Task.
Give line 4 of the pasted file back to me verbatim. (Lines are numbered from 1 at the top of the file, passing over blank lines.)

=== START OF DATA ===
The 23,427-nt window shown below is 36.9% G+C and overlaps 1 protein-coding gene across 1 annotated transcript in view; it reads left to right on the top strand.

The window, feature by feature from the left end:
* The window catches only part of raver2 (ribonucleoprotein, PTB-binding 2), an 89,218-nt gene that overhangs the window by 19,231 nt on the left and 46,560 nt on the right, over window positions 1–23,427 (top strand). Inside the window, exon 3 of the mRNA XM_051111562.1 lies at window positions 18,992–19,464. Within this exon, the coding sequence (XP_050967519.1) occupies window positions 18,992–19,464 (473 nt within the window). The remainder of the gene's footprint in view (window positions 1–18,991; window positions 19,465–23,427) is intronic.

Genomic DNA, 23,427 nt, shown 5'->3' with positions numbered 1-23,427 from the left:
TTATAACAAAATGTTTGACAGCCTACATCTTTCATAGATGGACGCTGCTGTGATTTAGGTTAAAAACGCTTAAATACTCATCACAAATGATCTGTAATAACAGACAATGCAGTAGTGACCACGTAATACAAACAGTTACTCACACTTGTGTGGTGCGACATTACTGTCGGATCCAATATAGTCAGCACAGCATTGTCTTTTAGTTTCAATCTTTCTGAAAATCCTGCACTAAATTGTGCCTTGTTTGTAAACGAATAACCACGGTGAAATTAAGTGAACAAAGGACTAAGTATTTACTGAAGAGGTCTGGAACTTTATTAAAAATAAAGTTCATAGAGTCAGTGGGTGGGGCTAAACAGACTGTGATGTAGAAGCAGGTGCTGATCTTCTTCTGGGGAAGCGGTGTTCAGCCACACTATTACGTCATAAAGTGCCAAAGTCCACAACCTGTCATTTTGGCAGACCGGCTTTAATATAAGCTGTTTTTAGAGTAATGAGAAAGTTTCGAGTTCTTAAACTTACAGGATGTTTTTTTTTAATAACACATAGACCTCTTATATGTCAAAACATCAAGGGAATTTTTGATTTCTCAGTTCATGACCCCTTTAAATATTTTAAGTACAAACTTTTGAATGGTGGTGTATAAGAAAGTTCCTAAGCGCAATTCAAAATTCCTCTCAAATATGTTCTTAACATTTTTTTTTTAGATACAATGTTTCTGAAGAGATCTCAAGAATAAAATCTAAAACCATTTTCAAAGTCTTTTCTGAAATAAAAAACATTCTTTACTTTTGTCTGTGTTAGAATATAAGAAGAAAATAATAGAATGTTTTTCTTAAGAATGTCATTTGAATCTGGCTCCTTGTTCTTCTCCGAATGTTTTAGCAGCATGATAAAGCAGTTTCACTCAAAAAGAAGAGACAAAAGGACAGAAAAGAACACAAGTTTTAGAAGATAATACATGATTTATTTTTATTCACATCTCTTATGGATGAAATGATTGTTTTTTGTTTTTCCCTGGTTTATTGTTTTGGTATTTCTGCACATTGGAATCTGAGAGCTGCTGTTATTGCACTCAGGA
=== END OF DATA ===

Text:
Genomic DNA, 23,427 nt, shown 5'->3' with positions numbered 1-23,427 from the left: